We Are Never Alone (Petr Vaclav, Czech Republic/France) — Contemporary World Cinema


By Robert Koehler

“Miserablism” has long been a term tossed around by lazy critics, mainly when they feel overworked at festivals, and aimed at movies they feel miserable having to sit through. Béla Tarr and Pedro Costa, to name two of the highest on the depth chart, have long been slapped around as “miserablists” by the lazy ones. Then again, there really are movies that teem with miserable characters in miserable situations and that leave the viewer with little choice but to feel just as lousy. Until a last-minute, half-hearted stab at a hopeful outcome for a couple of his characters, Petr Vaclav’s We Are Never Alone—a premiere in Berlin’s Forum and now in TIFF—fills it to the brim with grim.

At the centre are two neighbouring families in a modest town on the edge of the Czech woods. One is led by a nativist fascist dude (Miroslav Hanus) who would feel comfortable at a Trump rally, and works as a prison guard. The other includes a depressed wife and mom (Lenka Vlasakova) who runs her father’s convenience store and her hypochondriac husband (Karel Roden) who screams and whines when he isn’t examining and sniffing his stool for signs of sickness. The mom is somehow attracted to a boorish strip-club enforcer (Zdenek Godla) who spends most of his time either speeding down country lanes in his Benz or verbally and physically abusing hooker-stripper Sylva (Klaudia Dudova).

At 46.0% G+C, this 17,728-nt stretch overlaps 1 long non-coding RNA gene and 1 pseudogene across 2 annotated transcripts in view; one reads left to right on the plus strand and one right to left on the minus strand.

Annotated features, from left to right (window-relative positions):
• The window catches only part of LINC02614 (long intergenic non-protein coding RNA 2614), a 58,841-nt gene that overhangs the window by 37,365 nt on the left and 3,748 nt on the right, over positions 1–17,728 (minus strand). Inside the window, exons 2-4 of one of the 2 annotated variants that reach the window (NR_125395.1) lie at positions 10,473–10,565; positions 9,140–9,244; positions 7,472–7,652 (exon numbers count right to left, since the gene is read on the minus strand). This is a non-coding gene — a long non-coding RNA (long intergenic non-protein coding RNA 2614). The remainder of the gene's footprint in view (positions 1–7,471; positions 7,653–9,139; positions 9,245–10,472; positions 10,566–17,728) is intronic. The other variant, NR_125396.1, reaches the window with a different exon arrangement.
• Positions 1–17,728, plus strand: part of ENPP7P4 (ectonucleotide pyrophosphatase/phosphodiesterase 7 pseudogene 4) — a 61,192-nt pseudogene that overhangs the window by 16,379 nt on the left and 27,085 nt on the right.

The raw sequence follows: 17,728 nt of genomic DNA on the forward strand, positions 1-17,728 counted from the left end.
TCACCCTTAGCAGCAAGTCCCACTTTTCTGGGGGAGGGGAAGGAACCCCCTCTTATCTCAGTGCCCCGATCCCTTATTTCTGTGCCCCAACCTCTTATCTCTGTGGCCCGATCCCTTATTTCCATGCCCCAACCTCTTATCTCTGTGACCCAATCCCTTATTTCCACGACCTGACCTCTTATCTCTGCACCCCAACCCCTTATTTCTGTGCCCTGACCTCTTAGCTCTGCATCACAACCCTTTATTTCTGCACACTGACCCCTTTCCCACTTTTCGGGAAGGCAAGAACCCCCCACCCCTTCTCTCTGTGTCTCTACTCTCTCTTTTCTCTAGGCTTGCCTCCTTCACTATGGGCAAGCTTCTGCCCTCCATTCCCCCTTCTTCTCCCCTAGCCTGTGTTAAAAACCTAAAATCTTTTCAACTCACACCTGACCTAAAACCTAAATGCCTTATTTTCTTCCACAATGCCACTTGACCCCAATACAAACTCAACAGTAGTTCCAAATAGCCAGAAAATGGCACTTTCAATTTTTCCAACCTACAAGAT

The nativist moans about the loss of the good old days under Soviet rule, and, without knowing that Vaclav has made fiction and nonfiction work about Romani culture, many viewers might be lulled into a false sense that the director shares the nativist’s dim view of contemporary Czech life. The narrative design is meant to present a social cross-section, but it’s impossible to accept such a world of 100% unhappy individuals—including, crucially, several kids (one of whom attempts to hang himself). This sort of stacked deck is misery-making enough; a noirish third act seems inevitable, with the shitty lives of every male on screen (except one) getting only shittier.

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